For a taste of home cooking, Kyoto style, don’t miss the chance to dine at an obanzai restaurant. This is Kyoto’s answer to soul food – cheap, nourishing, healthy and comforting dishes that have been passed down the generations. They’re short of culinary fireworks but big on flavour. It’s straightforward Japanese cooking at its best – a longstanding culinary tradition of using fresh, in-season ingredients means that an obanzai meal is always bursting with natural flavours. Expect lots of tofu, miso soup, pickled and root vegetables, and tasty stews.
Kyoto’s obanzai restaurants don’t have menus in English, but it’s easy enough to place an order. Walk up to the counter, point at whatever takes your fancy, and get stuck in.
At a restaurant such as Taroya, located down a back alley in Shijo Karasuma, you should take your cues from the regulars. From the moment this 25-year-old eatery opens each evening, a collection of locals take seats at the counter and begin to order obanzai dishes, one after the other, all made by the restaurant’s friendly owner. You can expect to pay between ¥350-550 for dishes such as spinach goma-ae or aubergine and herring taitan.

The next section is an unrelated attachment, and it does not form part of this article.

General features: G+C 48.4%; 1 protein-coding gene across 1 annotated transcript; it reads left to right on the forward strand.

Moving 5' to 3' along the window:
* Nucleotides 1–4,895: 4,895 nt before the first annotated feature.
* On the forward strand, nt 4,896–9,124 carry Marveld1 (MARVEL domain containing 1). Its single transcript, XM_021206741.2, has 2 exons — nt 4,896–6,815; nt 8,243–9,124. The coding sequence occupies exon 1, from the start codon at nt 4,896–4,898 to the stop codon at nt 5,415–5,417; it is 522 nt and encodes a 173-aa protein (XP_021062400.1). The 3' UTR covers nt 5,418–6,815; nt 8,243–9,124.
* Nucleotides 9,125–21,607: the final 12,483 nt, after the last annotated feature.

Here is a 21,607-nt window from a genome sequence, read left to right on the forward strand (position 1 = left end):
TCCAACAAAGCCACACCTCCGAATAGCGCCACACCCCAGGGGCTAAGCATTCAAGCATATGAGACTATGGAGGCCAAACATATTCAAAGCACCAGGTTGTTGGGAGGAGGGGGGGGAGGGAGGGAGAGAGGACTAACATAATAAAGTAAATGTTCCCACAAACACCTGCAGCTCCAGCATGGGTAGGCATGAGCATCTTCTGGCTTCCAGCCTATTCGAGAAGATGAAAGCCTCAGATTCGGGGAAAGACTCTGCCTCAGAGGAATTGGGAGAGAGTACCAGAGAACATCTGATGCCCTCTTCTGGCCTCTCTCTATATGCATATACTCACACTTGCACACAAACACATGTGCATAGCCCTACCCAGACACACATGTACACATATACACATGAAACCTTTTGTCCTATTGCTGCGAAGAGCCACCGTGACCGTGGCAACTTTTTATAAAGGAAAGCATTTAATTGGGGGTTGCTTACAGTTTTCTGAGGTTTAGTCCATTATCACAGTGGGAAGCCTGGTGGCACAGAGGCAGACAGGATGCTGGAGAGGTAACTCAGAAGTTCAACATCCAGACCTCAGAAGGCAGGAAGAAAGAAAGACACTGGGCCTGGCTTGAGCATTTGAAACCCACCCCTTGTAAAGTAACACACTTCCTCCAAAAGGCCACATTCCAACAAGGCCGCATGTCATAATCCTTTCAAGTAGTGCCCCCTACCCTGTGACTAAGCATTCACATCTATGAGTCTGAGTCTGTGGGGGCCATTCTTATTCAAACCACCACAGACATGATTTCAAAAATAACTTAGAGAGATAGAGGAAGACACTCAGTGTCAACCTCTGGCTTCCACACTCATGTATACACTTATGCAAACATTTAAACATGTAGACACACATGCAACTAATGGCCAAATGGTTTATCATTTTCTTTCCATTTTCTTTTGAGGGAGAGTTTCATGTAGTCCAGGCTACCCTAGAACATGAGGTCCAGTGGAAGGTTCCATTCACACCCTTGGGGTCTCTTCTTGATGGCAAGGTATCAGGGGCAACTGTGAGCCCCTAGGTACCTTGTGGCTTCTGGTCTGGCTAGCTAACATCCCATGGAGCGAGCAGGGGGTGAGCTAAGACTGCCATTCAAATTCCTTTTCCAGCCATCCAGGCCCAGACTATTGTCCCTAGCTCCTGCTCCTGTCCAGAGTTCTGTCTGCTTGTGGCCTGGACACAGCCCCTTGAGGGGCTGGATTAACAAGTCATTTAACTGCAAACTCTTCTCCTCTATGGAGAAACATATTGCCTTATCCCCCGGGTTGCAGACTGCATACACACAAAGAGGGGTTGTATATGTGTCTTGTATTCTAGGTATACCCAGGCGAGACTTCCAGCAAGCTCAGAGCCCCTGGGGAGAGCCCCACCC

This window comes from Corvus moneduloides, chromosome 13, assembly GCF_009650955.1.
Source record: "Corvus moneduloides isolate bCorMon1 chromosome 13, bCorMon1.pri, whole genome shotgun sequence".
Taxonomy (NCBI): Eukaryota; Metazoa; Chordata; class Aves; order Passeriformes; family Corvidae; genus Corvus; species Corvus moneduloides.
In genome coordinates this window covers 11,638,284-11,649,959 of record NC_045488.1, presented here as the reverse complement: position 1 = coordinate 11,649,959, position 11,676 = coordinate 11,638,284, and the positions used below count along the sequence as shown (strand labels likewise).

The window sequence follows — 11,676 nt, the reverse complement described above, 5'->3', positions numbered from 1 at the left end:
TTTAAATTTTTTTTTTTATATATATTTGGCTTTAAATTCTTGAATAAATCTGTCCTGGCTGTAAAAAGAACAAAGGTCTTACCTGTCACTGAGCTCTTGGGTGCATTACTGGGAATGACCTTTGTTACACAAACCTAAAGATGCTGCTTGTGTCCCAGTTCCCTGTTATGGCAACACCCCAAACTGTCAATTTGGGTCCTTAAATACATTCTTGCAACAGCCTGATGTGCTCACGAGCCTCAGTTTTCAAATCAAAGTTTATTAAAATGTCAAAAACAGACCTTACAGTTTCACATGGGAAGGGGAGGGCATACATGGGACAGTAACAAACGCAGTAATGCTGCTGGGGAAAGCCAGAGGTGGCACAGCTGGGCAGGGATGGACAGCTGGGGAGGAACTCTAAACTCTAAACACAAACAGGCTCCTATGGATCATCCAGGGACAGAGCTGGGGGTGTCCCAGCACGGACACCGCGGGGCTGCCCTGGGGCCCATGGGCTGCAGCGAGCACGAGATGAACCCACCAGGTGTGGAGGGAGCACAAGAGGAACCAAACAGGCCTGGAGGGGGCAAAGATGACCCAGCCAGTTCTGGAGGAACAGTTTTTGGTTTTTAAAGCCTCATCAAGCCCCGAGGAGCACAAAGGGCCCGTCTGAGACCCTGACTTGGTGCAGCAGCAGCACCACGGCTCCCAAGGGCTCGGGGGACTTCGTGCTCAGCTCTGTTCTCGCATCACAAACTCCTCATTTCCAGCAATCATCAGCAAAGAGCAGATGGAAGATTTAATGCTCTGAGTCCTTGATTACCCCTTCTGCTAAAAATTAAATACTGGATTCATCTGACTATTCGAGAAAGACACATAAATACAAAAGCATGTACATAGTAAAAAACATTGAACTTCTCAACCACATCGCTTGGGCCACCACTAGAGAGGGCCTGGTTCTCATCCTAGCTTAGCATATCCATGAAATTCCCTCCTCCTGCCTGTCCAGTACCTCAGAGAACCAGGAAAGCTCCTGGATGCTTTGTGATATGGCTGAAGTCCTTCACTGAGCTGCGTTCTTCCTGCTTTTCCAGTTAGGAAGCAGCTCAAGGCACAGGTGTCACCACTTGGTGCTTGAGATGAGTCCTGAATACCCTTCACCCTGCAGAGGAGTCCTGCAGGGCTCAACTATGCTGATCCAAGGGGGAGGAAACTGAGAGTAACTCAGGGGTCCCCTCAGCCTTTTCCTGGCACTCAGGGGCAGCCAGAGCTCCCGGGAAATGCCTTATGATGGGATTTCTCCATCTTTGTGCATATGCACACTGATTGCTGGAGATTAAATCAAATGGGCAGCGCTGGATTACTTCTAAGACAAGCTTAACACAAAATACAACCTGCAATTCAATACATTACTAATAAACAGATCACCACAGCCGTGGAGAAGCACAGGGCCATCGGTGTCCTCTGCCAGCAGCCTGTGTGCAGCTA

One of the joys of eating obanzai food is that it’s perfectly suited to solo diners –half-sized portions are available. At Aoi, it’s not unusual to see plenty of solo female diners, as well as tourists getting their first taste of obanzai with dishes such as inari sushi (¥250) or taitan with tomato and deep-fried tofu (¥880). It’s a tiny place – just six counter seats are up for grabs for those who want to watch the action – but it’s always lively thanks to owner Toshii-san’s ever-cheery demeanor. The large selection of sake also adds to Aoi’s jovial spirit.